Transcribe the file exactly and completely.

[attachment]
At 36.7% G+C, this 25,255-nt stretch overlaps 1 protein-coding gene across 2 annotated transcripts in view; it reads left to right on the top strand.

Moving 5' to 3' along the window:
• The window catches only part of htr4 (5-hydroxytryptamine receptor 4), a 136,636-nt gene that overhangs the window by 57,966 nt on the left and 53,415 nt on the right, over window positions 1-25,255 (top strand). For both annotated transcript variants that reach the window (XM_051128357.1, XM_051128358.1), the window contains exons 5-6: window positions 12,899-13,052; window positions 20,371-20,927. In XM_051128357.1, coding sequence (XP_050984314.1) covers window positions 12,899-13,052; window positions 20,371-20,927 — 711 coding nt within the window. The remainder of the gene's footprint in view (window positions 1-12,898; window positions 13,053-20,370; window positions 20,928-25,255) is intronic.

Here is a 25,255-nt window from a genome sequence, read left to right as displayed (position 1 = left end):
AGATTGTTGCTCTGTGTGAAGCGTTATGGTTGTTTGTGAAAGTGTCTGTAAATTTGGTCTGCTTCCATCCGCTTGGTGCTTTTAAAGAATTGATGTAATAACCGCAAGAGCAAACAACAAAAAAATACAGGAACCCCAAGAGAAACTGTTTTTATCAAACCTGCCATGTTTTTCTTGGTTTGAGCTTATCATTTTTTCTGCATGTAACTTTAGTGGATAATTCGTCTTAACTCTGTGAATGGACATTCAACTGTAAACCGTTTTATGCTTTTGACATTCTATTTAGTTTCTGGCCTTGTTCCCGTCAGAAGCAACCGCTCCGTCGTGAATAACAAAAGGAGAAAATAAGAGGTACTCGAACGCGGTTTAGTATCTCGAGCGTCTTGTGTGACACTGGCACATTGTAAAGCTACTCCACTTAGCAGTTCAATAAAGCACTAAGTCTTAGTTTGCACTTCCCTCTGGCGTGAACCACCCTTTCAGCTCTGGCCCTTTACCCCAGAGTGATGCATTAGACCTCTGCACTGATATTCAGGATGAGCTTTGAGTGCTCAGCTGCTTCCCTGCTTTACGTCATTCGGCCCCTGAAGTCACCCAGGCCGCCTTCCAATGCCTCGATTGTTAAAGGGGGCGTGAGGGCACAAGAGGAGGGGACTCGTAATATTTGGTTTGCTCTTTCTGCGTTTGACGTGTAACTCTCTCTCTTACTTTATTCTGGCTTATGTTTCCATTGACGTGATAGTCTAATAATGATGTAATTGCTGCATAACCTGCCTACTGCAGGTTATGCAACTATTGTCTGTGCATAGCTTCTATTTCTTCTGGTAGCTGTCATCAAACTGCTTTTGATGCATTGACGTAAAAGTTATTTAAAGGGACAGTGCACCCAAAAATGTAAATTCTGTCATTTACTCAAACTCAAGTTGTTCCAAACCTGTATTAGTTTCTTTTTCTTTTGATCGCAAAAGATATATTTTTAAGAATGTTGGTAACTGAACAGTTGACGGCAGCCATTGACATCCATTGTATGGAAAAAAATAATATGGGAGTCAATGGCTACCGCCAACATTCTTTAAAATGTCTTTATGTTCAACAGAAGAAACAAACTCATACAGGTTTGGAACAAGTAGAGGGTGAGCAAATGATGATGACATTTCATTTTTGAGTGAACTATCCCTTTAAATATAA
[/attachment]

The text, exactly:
At 36.7% G+C, this 25,255-nt stretch overlaps 1 protein-coding gene across 2 annotated transcripts in view; it reads left to right on the top strand.

Moving 5' to 3' along the window:
• The window catches only part of htr4 (5-hydroxytryptamine receptor 4), a 136,636-nt gene that overhangs the window by 57,966 nt on the left and 53,415 nt on the right, over window positions 1-25,255 (top strand). For both annotated transcript variants that reach the window (XM_051128357.1, XM_051128358.1), the window contains exons 5-6: window positions 12,899-13,052; window positions 20,371-20,927. In XM_051128357.1, coding sequence (XP_050984314.1) covers window positions 12,899-13,052; window positions 20,371-20,927 — 711 coding nt within the window. The remainder of the gene's footprint in view (window positions 1-12,898; window positions 13,053-20,370; window positions 20,928-25,255) is intronic.

Here is a 25,255-nt window from a genome sequence, read left to right as displayed (position 1 = left end):
AGATTGTTGCTCTGTGTGAAGCGTTATGGTTGTTTGTGAAAGTGTCTGTAAATTTGGTCTGCTTCCATCCGCTTGGTGCTTTTAAAGAATTGATGTAATAACCGCAAGAGCAAACAACAAAAAAATACAGGAACCCCAAGAGAAACTGTTTTTATCAAACCTGCCATGTTTTTCTTGGTTTGAGCTTATCATTTTTTCTGCATGTAACTTTAGTGGATAATTCGTCTTAACTCTGTGAATGGACATTCAACTGTAAACCGTTTTATGCTTTTGACATTCTATTTAGTTTCTGGCCTTGTTCCCGTCAGAAGCAACCGCTCCGTCGTGAATAACAAAAGGAGAAAATAAGAGGTACTCGAACGCGGTTTAGTATCTCGAGCGTCTTGTGTGACACTGGCACATTGTAAAGCTACTCCACTTAGCAGTTCAATAAAGCACTAAGTCTTAGTTTGCACTTCCCTCTGGCGTGAACCACCCTTTCAGCTCTGGCCCTTTACCCCAGAGTGATGCATTAGACCTCTGCACTGATATTCAGGATGAGCTTTGAGTGCTCAGCTGCTTCCCTGCTTTACGTCATTCGGCCCCTGAAGTCACCCAGGCCGCCTTCCAATGCCTCGATTGTTAAAGGGGGCGTGAGGGCACAAGAGGAGGGGACTCGTAATATTTGGTTTGCTCTTTCTGCGTTTGACGTGTAACTCTCTCTCTTACTTTATTCTGGCTTATGTTTCCATTGACGTGATAGTCTAATAATGATGTAATTGCTGCATAACCTGCCTACTGCAGGTTATGCAACTATTGTCTGTGCATAGCTTCTATTTCTTCTGGTAGCTGTCATCAAACTGCTTTTGATGCATTGACGTAAAAGTTATTTAAAGGGACAGTGCACCCAAAAATGTAAATTCTGTCATTTACTCAAACTCAAGTTGTTCCAAACCTGTATTAGTTTCTTTTTCTTTTGATCGCAAAAGATATATTTTTAAGAATGTTGGTAACTGAACAGTTGACGGCAGCCATTGACATCCATTGTATGGAAAAAAATAATATGGGAGTCAATGGCTACCGCCAACATTCTTTAAAATGTCTTTATGTTCAACAGAAGAAACAAACTCATACAGGTTTGGAACAAGTAGAGGGTGAGCAAATGATGATGACATTTCATTTTTGAGTGAACTATCCCTTTAAATATAA